Results tell us that assumptions that guide classification of eating disordered behavior as ‘indirect’ self-harm may not actually reflect some people’s intentions when engaging in these behaviors. Although in general intention to self-harm were lower across eating behaviors compared to nonsuicidal self-injury, they were present in all behaviors, 

  

Both nonsuicidal and suicidal thoughts and intentions may be present when engaging in nonsuicidal self-injury and eating disordered behaviors.  
 

Although nonsuicidal self-injury and eating disordered behaviors are considered nonsuicidal, on average, participants reported thoughts of suicide when engaging in each behavior, as well as knowledge and a hope of a shorter life because of them, and even using the behaviors to kill oneself (though these levels were very low). People may engage in nonsuicidal self-injury and eating disordered behaviors knowing they could be lethal and with some explicitly wanting to die sooner as a result.  
  

Understanding that direct self-harming intentions may underlie a range of behaviors, both traditionally seen as self-harm and those behaviors typically viewed as distinct (like eating disordered behaviors) could help in the understanding of these behaviors and treatment approaches. Future research might explore more specific shared functions across eating disordered behaviors, nonsuicidal self-injury, and suicidal behaviors. Screenings assessing for eating disordered behaviors or nonsuicidal self-injury may consider assessing for both with presenting symptoms and assessing suicidal thoughts and behaviors (or a more comprehensive suicide assessment) may be useful. 

How Can We Apply these Findings?  

 

For Providers: 

  • When treating people engaging in eating disordered behaviors, and particularly restrictive eating, consider also assessing for nonsuicidal self-injury, suicidal thoughts, and suicidal behaviors.  

  • If clients report restrictive eating, binge eating, and purging, consider assessment of a range of reasons for these behaviors, including intention to cause physical self-harm and intention to die from these behaviors. 

  • When treating nonsuicidal self-injury, consider assessment of a range of reasons for these behaviors, as well as thoughts of suicide and intent to die when engaging in these behaviors.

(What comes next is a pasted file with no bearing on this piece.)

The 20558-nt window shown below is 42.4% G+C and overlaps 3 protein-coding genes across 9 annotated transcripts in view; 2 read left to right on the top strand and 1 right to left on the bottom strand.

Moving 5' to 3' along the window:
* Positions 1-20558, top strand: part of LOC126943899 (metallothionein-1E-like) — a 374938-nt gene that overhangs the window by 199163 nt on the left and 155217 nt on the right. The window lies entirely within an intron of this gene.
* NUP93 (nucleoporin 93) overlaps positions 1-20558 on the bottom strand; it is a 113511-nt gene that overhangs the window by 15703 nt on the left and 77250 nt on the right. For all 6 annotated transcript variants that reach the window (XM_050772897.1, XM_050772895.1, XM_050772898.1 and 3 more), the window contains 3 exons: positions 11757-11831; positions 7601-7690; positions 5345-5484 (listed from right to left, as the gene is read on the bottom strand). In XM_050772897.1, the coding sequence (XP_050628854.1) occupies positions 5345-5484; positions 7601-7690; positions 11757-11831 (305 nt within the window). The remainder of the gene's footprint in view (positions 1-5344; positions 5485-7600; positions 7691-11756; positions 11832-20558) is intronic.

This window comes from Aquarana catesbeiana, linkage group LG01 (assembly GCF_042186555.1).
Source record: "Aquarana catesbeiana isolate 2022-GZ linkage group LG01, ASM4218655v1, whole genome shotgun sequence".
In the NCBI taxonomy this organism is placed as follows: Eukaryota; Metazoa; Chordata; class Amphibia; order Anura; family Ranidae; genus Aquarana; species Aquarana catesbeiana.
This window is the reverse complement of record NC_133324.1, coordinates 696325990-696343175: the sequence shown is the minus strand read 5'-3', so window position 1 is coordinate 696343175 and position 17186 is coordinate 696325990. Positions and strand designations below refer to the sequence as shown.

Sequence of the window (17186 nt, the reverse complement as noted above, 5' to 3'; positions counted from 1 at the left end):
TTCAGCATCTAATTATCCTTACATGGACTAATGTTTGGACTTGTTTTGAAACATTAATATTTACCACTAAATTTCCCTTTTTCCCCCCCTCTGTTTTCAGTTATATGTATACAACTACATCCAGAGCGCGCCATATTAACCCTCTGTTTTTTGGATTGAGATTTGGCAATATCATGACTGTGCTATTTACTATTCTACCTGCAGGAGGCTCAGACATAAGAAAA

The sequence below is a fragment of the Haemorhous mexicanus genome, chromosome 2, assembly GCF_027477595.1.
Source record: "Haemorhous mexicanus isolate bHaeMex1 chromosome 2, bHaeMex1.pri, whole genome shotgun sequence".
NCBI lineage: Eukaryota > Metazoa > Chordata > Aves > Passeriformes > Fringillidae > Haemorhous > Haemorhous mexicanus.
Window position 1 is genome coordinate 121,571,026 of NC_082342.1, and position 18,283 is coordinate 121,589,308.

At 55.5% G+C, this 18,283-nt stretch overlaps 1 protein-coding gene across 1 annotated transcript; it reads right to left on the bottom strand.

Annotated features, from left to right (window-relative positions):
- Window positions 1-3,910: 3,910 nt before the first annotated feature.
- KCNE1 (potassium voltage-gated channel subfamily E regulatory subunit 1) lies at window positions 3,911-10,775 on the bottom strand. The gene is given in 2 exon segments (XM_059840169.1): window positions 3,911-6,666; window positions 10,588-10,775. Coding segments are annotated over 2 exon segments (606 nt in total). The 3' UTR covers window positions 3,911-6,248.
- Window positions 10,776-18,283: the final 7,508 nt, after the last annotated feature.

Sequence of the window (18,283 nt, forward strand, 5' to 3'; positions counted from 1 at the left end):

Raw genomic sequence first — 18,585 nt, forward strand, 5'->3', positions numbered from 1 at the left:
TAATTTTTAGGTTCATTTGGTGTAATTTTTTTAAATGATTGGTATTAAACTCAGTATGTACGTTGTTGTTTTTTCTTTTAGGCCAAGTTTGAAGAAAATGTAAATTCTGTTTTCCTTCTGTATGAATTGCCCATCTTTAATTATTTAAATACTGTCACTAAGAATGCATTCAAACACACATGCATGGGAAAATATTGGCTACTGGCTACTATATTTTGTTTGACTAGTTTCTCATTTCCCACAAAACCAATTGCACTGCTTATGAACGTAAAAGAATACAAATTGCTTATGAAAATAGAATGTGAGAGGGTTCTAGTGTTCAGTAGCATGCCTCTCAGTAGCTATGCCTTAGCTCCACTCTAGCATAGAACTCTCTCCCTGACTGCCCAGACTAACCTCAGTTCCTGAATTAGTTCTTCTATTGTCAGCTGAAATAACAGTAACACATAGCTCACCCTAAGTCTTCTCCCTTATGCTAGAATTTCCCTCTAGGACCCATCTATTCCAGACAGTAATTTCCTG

For you or someone you know is engaging in nonsuicidal self-injury or eating disordered behaviors: 

  • Reach out to a friend, family member, or another person you trust for support.  

  • Try these guided meditations for self-compassion and self-soothing. 

  • Talk to your doctor, mental health provider, or this 24/7 National Helpline through SAMHSA (1-800-662-HELP [4357]) for support resources. 

CHECK OUT THE FULL PAPER TO LEARN MORE ABOUT COMPREHENSIVE

RSEULTS & CONCLUSIONS

References 

National Institute of Mental Health. (2016). Eating Disorders. https://www.nimh.nih.gov/health/topics/eating-disorders/ 

 

Fox, K. R., Wang, S. B., Boccagno, C., Haynos, A. F., Kleiman, E., & Hooley, J. M. (2019). Comparing self‐harming intentions

underlying eating disordered behaviors and NSSI: Evidence that distinctions are less clear than assumed. International Journal of Eating Disorders, 52(5), 564–575. https://doi.org/10.1002/eat.23041 

 

Kline, K. M., Jorgensen, S., Lawson, W., Bridges Ohashi, Y. G., Wang, S., & Fox, K. M. (2021, May). Comparing self-harming

intentions underlying eating disordered behaviors and nonsuicidal self-injury: Replication and extension in adolescents. Paper presented at the Association for Psychological Science 2021 Annual Conference, Virtual.  

 

Zelkowitz, R., Ortiz, S., Fox, K. M., Wang, S., & Smith, A. (2019, November). Eating disorders, self-injury, and suicide: Common

pathways, mechanisms, and functions. Presentation at the 53rd Annual Association for Behavioral and Cognitive Therapies Convention, Atlanta, GA.  ​